MAY 08, 2024 8:36 AM PDT

Cancer-Linked Flame Retardants May be Polluting Your Car

WRITTEN BY: Carmen Leitch

New research has suggested that personal vehicles are laden with flame retardants that are suspected carcinogens, and the fire-safety use of these potentially cancer-causing chemicals has not even been demonstrated. These chemicals are added to the foams used in seats and other materials that compose the inside of cars. They are added to meet federal standards that are outdated, and have no proven benefit. These findings have been reported in the journal Environmental Science & Technology.

Image credit: Pixabay

"Our research found that interior materials release harmful chemicals into the cabin air of our cars," said lead study author Rebecca Hoehn of Duke University. "Considering the average driver spends about an hour in the car every day, this is a significant public health issue. It's particularly concerning for drivers with longer commutes as well as child passengers, who breathe more air pound for pound than adults."

In this study, the investigators found flame retardants that have been associated with neurological and reproductive harms in the cabins of 101 cars that were produced in 2015 or after, in the United States. Almost every car - 99 percent - carried a chemical called tris (1-chloro-isopropyl) phosphate (TCIPP), which is a flame retardant that is now being investigated as a carcinogen by the US National Toxicology Program. There were other chemicals known as organophosphate ester flame retardants in most vehicles as well including tris (1,3-dichloro-2-propyl) phosphate (TDCIPP), and tris (2-chloroethyl) phosphate (TCEP), which are classified as California Proposition 65 carcinogens.

The researchers also tested cars in summer and winter seasons, and determined that more flame retardant chemicals are present during the summer because higher temperatures increase outgassing from the interior chemicals.

The seat foam of 51 of the cars that were tested was also analyzed; this showed that higher TCIPP levels in the seats correlate with higher TCIPP concentrations in the air of the car,  which suggests that the TCIPP in the car is probably being emitted from the foam.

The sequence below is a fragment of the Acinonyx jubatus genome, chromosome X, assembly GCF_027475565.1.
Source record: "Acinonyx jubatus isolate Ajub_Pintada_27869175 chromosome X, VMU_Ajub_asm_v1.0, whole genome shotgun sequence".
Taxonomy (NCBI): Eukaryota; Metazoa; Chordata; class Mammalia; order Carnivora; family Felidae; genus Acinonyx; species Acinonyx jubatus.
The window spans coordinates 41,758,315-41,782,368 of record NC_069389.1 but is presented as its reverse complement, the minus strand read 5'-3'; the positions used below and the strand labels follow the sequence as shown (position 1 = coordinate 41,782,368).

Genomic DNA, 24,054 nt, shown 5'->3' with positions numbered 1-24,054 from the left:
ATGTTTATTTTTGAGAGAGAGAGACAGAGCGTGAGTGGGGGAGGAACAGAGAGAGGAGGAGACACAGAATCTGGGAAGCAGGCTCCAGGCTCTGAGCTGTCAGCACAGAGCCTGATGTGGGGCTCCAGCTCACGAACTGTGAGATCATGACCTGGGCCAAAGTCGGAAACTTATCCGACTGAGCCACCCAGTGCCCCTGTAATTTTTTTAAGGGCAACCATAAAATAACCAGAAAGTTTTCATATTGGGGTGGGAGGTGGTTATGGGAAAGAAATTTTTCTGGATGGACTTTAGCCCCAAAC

The retardants are added to meet US National Highway Traffic Safety Administration (NHTSA) standards that were made in the 1970s, and that have not been updated since. These flame retardants are also seriously concerning to firefighters, who are often exposed to them.

"Firefighters are concerned that flame retardants contribute to their very high cancer rates," said Patrick Morrison of the International Association of Fire Fighters. "Filling products with these harmful chemicals does little to prevent fires for most uses and instead makes the blazes smokier and more toxic for victims, and especially for first responders. I urge NHTSA to update their flammability standard to be met without flame retardant chemicals inside vehicles."

Some previous research has also suggested that the average American kid has lost three to five IQ points because of flame retardant exposure. Higher levels of flame retardants in the blood has also been associated with a risk of cancer death that is four time higher than those with the lowest levels.

Sources: Green Science Policy Institute, Environmental Science & Technology

About the Author
Bachelor's (BA/BS/Other)
Experienced research scientist and technical expert with authorships on over 30 peer-reviewed publications, traveler to over 70 countries, published photographer and internationally-exhibited painter, volunteer trained in disaster-response, CPR and DV counseling.
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